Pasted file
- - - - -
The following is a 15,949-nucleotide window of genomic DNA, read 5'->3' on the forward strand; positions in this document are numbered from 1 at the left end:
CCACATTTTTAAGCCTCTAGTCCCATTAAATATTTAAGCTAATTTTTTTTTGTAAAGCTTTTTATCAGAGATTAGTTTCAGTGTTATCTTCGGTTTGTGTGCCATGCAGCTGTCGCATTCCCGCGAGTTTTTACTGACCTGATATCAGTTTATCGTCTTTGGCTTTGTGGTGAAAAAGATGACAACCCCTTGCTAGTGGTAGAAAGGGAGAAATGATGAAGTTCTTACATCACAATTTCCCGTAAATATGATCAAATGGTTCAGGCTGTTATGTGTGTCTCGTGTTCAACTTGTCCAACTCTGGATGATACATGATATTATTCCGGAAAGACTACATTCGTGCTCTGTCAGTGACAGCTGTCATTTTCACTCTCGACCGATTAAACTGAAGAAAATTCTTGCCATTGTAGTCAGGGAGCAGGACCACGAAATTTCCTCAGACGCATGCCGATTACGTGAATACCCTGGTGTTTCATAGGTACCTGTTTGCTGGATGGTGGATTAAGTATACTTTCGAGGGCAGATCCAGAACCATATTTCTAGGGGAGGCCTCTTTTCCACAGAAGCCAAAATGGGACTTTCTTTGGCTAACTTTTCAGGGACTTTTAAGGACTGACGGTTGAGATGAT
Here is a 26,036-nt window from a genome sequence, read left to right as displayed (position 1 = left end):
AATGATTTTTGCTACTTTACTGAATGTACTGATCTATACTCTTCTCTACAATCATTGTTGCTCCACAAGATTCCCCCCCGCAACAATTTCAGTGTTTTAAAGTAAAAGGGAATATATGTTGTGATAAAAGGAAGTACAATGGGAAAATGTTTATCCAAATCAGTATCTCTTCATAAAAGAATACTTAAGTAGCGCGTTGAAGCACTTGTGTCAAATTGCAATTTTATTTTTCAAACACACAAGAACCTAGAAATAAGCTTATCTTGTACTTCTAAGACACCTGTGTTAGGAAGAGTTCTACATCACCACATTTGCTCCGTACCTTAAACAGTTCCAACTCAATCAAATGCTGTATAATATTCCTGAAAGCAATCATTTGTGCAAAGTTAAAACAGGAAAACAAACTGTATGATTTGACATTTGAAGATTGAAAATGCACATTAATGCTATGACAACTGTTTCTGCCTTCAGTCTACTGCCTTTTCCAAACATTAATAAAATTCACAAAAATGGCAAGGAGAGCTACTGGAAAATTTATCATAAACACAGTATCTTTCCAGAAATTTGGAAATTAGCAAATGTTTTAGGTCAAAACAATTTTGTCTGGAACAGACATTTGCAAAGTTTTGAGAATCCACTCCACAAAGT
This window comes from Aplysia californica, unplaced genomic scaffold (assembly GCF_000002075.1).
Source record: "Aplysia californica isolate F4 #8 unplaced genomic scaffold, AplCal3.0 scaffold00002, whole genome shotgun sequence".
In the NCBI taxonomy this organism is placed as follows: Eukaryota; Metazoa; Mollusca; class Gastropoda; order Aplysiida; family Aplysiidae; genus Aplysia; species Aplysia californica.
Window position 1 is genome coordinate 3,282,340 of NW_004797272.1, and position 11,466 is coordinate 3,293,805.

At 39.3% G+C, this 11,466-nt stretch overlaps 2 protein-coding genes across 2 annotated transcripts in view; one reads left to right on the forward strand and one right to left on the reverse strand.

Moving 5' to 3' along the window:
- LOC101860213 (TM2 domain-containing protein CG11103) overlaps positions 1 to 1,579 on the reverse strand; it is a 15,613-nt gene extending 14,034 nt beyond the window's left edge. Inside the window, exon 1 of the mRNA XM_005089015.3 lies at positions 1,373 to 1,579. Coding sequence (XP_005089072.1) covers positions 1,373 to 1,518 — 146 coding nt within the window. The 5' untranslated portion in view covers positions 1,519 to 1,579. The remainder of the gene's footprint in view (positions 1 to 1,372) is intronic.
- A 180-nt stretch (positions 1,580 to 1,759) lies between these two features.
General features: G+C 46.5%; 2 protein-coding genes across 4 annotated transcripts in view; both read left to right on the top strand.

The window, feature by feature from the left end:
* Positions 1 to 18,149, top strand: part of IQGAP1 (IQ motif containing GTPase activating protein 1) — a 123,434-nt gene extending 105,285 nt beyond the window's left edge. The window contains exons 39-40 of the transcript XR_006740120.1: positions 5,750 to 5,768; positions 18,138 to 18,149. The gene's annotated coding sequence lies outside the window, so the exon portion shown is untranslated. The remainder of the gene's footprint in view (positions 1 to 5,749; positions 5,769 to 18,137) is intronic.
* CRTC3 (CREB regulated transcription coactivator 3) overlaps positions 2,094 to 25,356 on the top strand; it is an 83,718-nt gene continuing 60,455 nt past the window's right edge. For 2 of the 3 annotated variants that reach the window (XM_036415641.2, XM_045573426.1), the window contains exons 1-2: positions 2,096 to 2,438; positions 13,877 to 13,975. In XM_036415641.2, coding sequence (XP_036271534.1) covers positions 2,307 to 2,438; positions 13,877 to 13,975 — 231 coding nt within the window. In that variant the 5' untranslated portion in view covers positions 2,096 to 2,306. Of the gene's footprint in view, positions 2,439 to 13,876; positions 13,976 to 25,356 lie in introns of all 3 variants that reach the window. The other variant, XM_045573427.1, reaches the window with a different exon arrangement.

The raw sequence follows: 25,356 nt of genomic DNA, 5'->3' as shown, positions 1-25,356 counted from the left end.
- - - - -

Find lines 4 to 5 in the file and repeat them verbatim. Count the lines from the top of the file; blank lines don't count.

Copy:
AATGATTTTTGCTACTTTACTGAATGTACTGATCTATACTCTTCTCTACAATCATTGTTGCTCCACAAGATTCCCCCCCGCAACAATTTCAGTGTTTTAAAGTAAAAGGGAATATATGTTGTGATAAAAGGAAGTACAATGGGAAAATGTTTATCCAAATCAGTATCTCTTCATAAAAGAATACTTAAGTAGCGCGTTGAAGCACTTGTGTCAAATTGCAATTTTATTTTTCAAACACACAAGAACCTAGAAATAAGCTTATCTTGTACTTCTAAGACACCTGTGTTAGGAAGAGTTCTACATCACCACATTTGCTCCGTACCTTAAACAGTTCCAACTCAATCAAATGCTGTATAATATTCCTGAAAGCAATCATTTGTGCAAAGTTAAAACAGGAAAACAAACTGTATGATTTGACATTTGAAGATTGAAAATGCACATTAATGCTATGACAACTGTTTCTGCCTTCAGTCTACTGCCTTTTCCAAACATTAATAAAATTCACAAAAATGGCAAGGAGAGCTACTGGAAAATTTATCATAAACACAGTATCTTTCCAGAAATTTGGAAATTAGCAAATGTTTTAGGTCAAAACAATTTTGTCTGGAACAGACATTTGCAAAGTTTTGAGAATCCACTCCACAAAGT
This window comes from Aplysia californica, unplaced genomic scaffold (assembly GCF_000002075.1).